How Ranch Hands Work

Life as a Ranch Hand

Ian Waldie/Getty Images
A rancher drinks water from a bore on his property.

It's probably safe to say that sore muscles are a big part of ranch hand life. A standard job description asks that potential ranch hand applicants be able to lift at least 100 pounds (45 kilograms) and carry a 45-pound (20-kilogram) pack for up to eight hours. Ranch hands also may hike or ride horseback up to 10 miles (16 kilometers) per day. That's a lot of physical work.

If you land a job as a ranch hand, what should you expect? Besides the daily jobs -- caring for the horses and livestock as well as other tasks -- a ranch also requires many seasonal chores. In spring and summer, your day usually begins at daybreak and ends around sundown. In fall and winter, the workdays become a little shorter.

  • Spring: A ranch hand is quite busy in the spring because spring is calving season. Ranch hands help with the daily feeding and caretaking. They feed and dry calves soon after birth, as well as tag and vaccinate them when it becomes appropriate. They wean calves from their mothers and move them from pasture to pasture. Cattle need feeding every day until the pasture grass is green enough for grazing. General farming chores start in the spring, too -- leveling the ground and seeding. By late spring, ranch hands can brand new cattle as well. Once snow is no longer an issue, spring repairs and any new building begins. One never-ending duty of a ranch hand is to check the ranch fences to ensure there are no holes through which cattle could escape -- or predators could enter.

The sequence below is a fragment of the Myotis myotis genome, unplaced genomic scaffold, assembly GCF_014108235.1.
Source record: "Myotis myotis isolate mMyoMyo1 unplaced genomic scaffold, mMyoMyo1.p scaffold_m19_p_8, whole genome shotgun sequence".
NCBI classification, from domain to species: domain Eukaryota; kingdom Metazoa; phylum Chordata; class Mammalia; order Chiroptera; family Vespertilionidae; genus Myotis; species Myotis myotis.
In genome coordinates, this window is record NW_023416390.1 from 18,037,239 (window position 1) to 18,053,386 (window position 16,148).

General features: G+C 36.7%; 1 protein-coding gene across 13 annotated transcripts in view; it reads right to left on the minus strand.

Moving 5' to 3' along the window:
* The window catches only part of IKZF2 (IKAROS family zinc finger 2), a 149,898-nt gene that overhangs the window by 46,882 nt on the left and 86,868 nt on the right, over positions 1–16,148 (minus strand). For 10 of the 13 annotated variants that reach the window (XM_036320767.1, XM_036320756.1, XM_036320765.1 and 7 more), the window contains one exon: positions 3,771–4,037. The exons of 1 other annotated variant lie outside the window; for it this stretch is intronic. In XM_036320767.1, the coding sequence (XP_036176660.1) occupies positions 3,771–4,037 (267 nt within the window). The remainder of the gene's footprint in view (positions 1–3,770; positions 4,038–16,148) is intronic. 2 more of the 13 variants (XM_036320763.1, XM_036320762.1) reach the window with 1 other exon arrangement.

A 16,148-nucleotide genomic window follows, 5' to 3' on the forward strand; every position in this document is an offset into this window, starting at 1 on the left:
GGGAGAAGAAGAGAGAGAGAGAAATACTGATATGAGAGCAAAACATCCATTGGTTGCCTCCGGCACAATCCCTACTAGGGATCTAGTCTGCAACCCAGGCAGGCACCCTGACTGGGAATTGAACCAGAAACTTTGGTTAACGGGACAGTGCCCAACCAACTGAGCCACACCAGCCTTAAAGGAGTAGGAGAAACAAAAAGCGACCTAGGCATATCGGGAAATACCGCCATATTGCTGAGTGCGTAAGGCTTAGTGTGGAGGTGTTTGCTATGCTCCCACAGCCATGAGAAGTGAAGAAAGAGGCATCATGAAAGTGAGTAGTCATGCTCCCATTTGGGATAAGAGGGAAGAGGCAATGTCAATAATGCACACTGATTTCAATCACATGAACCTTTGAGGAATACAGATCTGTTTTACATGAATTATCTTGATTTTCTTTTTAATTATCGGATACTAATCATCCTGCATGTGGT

• Summer: Irrigation chores begin in mid-spring through about August. Ranch hands perform maintenance on ditches and pipes, making any necessary repairs. The workday lengthens from dawn until dusk, seven days a week. In the summer, ranch hands move cattle from pasture to pasture more often, as well, to prevent pastures from becoming overgrazed. The first cut of hay usually happens in June or July, and into August. The ranch hand preps, oils and checks that the haying equipment is in good working order.
  • Fall: Once haying ends, ranch hands clean and store the equipment. Repairs to farm equipment, buildings and fences are ongoing. Fall is also a good time to begin new construction projects, as the season winds down. Calves should be weaned and eating from troughs by this time. The ranch hand also starts pregnancy testing female cows and administering appropriate vaccinations. Firewood collection and chopping begins around this time as well.
  • Winter: Winter is mostly about maintenance. Ranch hands feed the cattle and livestock every day, since the pastures are usually frozen or blanketed with snow. Firewood collection continues. Maintenance and perimeter fence checks also continue through winter.

For more on ranching and cattle, check out the links on the next page.

Related HowStuffWorks Articles


  • "Average Farm And Ranch Hand Salaries." Simply Hired. Nov. 18, 2009. (Nov. 18, 2009)
  • "The development of cattle ranching." GSCE Bitesize. 2009. (Nov. 18, 2009)
  • Hodges, Jim. "Life on the George Ranch." Equitrekking. Aug. 8, 2006. (Nov. 18, 2009)
  • "Job Description." The Nature Conservancy. 2009. (Nov. 18, 2009)
  • "Operation Ranch Hand." Vietnam War. 2009. (Nov. 18, 2009)
  • "Ranch Hand Job Description." Montana Cowboy College. 2009. (Nov. 18, 2009)
  • Richardson, T.C. and Hinton, Harwood P. "Ranching." Handbook of Texas Online. Nov. 11, 2009. (Nov. 18, 2009)
  • "What is Animal Husbandry?" Degree Directory. 2009. (Nov. 18, 2009)